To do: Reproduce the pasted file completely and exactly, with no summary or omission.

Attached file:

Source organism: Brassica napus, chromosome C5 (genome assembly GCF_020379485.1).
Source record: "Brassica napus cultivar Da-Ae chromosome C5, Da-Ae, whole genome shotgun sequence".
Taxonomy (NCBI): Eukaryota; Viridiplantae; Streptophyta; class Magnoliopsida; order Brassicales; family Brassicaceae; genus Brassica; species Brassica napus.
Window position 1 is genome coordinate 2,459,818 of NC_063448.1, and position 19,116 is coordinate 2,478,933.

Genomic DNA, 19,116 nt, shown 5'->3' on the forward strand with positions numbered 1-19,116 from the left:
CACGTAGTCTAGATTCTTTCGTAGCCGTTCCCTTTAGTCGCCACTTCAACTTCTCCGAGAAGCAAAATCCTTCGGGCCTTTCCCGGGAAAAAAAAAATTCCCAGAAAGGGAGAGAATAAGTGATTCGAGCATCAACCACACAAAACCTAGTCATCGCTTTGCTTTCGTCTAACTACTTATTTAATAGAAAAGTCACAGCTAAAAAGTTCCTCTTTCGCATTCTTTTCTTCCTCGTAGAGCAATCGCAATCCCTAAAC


Source organism: Brassica napus, chromosome C5 (genome assembly GCF_020379485.1).
Source record: "Brassica napus cultivar Da-Ae chromosome C5, Da-Ae, whole genome shotgun sequence".
Taxonomy (NCBI): Eukaryota; Viridiplantae; Streptophyta; class Magnoliopsida; order Brassicales; family Brassicaceae; genus Brassica; species Brassica napus.
Window position 1 is genome coordinate 2,459,818 of NC_063448.1, and position 19,116 is coordinate 2,478,933.

Genomic DNA, 19,116 nt, shown 5'->3' on the forward strand with positions numbered 1-19,116 from the left:
CACGTAGTCTAGATTCTTTCGTAGCCGTTCCCTTTAGTCGCCACTTCAACTTCTCCGAGAAGCAAAATCCTTCGGGCCTTTCCCGGGAAAAAAAAAATTCCCAGAAAGGGAGAGAATAAGTGATTCGAGCATCAACCACACAAAACCTAGTCATCGCTTTGCTTTCGTCTAACTACTTATTTAATAGAAAAGTCACAGCTAAAAAGTTCCTCTTTCGCATTCTTTTCTTCCTCGTAGAGCAATCGCAATCCCTAAAC